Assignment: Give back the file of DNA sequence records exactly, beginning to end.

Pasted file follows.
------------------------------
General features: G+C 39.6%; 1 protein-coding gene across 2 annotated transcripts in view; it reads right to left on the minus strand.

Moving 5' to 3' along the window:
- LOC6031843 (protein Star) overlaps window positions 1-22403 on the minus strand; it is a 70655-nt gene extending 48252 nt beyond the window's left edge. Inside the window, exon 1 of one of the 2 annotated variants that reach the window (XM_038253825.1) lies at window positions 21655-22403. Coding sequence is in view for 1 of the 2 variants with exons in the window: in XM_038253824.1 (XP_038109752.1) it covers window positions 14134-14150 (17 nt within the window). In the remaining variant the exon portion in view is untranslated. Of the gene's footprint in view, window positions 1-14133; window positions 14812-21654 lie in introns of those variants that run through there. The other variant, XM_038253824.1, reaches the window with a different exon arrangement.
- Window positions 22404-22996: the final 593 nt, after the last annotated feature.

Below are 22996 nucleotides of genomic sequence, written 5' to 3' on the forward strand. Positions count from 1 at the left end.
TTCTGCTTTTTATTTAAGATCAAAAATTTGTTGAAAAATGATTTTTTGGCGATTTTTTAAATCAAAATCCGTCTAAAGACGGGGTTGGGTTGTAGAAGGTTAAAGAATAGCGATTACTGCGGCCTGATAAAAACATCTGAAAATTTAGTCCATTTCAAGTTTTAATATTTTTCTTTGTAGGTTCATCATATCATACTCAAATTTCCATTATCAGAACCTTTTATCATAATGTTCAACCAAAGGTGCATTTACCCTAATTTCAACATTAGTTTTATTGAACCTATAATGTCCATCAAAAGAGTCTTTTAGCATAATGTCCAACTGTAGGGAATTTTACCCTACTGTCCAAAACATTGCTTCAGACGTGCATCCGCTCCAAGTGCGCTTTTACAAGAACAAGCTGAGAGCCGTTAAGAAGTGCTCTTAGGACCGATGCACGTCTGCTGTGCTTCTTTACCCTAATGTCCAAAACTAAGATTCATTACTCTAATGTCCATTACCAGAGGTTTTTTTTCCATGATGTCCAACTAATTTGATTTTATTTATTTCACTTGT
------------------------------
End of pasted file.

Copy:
General features: G+C 39.6%; 1 protein-coding gene across 2 annotated transcripts in view; it reads right to left on the minus strand.

Moving 5' to 3' along the window:
- LOC6031843 (protein Star) overlaps window positions 1-22403 on the minus strand; it is a 70655-nt gene extending 48252 nt beyond the window's left edge. Inside the window, exon 1 of one of the 2 annotated variants that reach the window (XM_038253825.1) lies at window positions 21655-22403. Coding sequence is in view for 1 of the 2 variants with exons in the window: in XM_038253824.1 (XP_038109752.1) it covers window positions 14134-14150 (17 nt within the window). In the remaining variant the exon portion in view is untranslated. Of the gene's footprint in view, window positions 1-14133; window positions 14812-21654 lie in introns of those variants that run through there. The other variant, XM_038253824.1, reaches the window with a different exon arrangement.
- Window positions 22404-22996: the final 593 nt, after the last annotated feature.

Below are 22996 nucleotides of genomic sequence, written 5' to 3' on the forward strand. Positions count from 1 at the left end.
TTCTGCTTTTTATTTAAGATCAAAAATTTGTTGAAAAATGATTTTTTGGCGATTTTTTAAATCAAAATCCGTCTAAAGACGGGGTTGGGTTGTAGAAGGTTAAAGAATAGCGATTACTGCGGCCTGATAAAAACATCTGAAAATTTAGTCCATTTCAAGTTTTAATATTTTTCTTTGTAGGTTCATCATATCATACTCAAATTTCCATTATCAGAACCTTTTATCATAATGTTCAACCAAAGGTGCATTTACCCTAATTTCAACATTAGTTTTATTGAACCTATAATGTCCATCAAAAGAGTCTTTTAGCATAATGTCCAACTGTAGGGAATTTTACCCTACTGTCCAAAACATTGCTTCAGACGTGCATCCGCTCCAAGTGCGCTTTTACAAGAACAAGCTGAGAGCCGTTAAGAAGTGCTCTTAGGACCGATGCACGTCTGCTGTGCTTCTTTACCCTAATGTCCAAAACTAAGATTCATTACTCTAATGTCCATTACCAGAGGTTTTTTTTCCATGATGTCCAACTAATTTGATTTTATTTATTTCACTTGT